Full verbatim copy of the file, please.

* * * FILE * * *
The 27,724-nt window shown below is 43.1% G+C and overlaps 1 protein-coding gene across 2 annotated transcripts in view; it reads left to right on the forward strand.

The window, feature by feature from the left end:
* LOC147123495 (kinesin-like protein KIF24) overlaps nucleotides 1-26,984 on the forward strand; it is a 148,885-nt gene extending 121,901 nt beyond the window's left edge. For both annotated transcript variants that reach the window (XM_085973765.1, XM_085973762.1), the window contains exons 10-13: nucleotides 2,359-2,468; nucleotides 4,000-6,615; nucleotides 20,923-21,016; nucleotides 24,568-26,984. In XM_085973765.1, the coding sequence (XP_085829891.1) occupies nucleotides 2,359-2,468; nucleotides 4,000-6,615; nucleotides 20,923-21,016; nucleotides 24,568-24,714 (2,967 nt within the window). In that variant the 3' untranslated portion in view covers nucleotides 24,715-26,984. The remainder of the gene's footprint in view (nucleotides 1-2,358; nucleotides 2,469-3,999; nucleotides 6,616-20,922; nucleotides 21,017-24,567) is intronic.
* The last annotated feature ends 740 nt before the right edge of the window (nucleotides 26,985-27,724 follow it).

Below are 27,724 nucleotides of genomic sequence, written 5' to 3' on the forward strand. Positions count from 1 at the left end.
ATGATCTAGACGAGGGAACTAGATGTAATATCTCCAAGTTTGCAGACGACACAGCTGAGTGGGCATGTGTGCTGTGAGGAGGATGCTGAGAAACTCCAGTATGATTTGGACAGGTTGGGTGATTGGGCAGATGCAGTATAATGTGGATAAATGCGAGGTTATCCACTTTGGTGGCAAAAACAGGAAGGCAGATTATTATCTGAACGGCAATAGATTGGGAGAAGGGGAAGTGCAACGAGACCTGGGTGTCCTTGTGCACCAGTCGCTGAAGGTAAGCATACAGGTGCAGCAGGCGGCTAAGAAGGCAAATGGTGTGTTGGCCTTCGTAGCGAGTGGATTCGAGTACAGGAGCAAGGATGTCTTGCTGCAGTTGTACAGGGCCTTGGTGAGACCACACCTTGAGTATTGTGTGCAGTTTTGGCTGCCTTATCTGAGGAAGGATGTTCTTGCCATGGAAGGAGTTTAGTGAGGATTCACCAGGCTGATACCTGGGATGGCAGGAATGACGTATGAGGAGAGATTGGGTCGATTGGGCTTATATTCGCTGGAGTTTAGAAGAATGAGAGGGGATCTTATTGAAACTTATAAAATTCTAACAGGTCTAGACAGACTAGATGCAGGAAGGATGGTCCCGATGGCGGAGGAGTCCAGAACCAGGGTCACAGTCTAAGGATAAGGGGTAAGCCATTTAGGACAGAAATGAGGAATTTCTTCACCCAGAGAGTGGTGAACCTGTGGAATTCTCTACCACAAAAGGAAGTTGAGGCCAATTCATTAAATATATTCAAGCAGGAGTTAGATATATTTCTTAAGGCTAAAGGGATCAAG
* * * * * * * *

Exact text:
The 27,724-nt window shown below is 43.1% G+C and overlaps 1 protein-coding gene across 2 annotated transcripts in view; it reads left to right on the forward strand.

The window, feature by feature from the left end:
* LOC147123495 (kinesin-like protein KIF24) overlaps nucleotides 1-26,984 on the forward strand; it is a 148,885-nt gene extending 121,901 nt beyond the window's left edge. For both annotated transcript variants that reach the window (XM_085973765.1, XM_085973762.1), the window contains exons 10-13: nucleotides 2,359-2,468; nucleotides 4,000-6,615; nucleotides 20,923-21,016; nucleotides 24,568-26,984. In XM_085973765.1, the coding sequence (XP_085829891.1) occupies nucleotides 2,359-2,468; nucleotides 4,000-6,615; nucleotides 20,923-21,016; nucleotides 24,568-24,714 (2,967 nt within the window). In that variant the 3' untranslated portion in view covers nucleotides 24,715-26,984. The remainder of the gene's footprint in view (nucleotides 1-2,358; nucleotides 2,469-3,999; nucleotides 6,616-20,922; nucleotides 21,017-24,567) is intronic.
* The last annotated feature ends 740 nt before the right edge of the window (nucleotides 26,985-27,724 follow it).

Below are 27,724 nucleotides of genomic sequence, written 5' to 3' on the forward strand. Positions count from 1 at the left end.
ATGATCTAGACGAGGGAACTAGATGTAATATCTCCAAGTTTGCAGACGACACAGCTGAGTGGGCATGTGTGCTGTGAGGAGGATGCTGAGAAACTCCAGTATGATTTGGACAGGTTGGGTGATTGGGCAGATGCAGTATAATGTGGATAAATGCGAGGTTATCCACTTTGGTGGCAAAAACAGGAAGGCAGATTATTATCTGAACGGCAATAGATTGGGAGAAGGGGAAGTGCAACGAGACCTGGGTGTCCTTGTGCACCAGTCGCTGAAGGTAAGCATACAGGTGCAGCAGGCGGCTAAGAAGGCAAATGGTGTGTTGGCCTTCGTAGCGAGTGGATTCGAGTACAGGAGCAAGGATGTCTTGCTGCAGTTGTACAGGGCCTTGGTGAGACCACACCTTGAGTATTGTGTGCAGTTTTGGCTGCCTTATCTGAGGAAGGATGTTCTTGCCATGGAAGGAGTTTAGTGAGGATTCACCAGGCTGATACCTGGGATGGCAGGAATGACGTATGAGGAGAGATTGGGTCGATTGGGCTTATATTCGCTGGAGTTTAGAAGAATGAGAGGGGATCTTATTGAAACTTATAAAATTCTAACAGGTCTAGACAGACTAGATGCAGGAAGGATGGTCCCGATGGCGGAGGAGTCCAGAACCAGGGTCACAGTCTAAGGATAAGGGGTAAGCCATTTAGGACAGAAATGAGGAATTTCTTCACCCAGAGAGTGGTGAACCTGTGGAATTCTCTACCACAAAAGGAAGTTGAGGCCAATTCATTAAATATATTCAAGCAGGAGTTAGATATATTTCTTAAGGCTAAAGGGATCAAG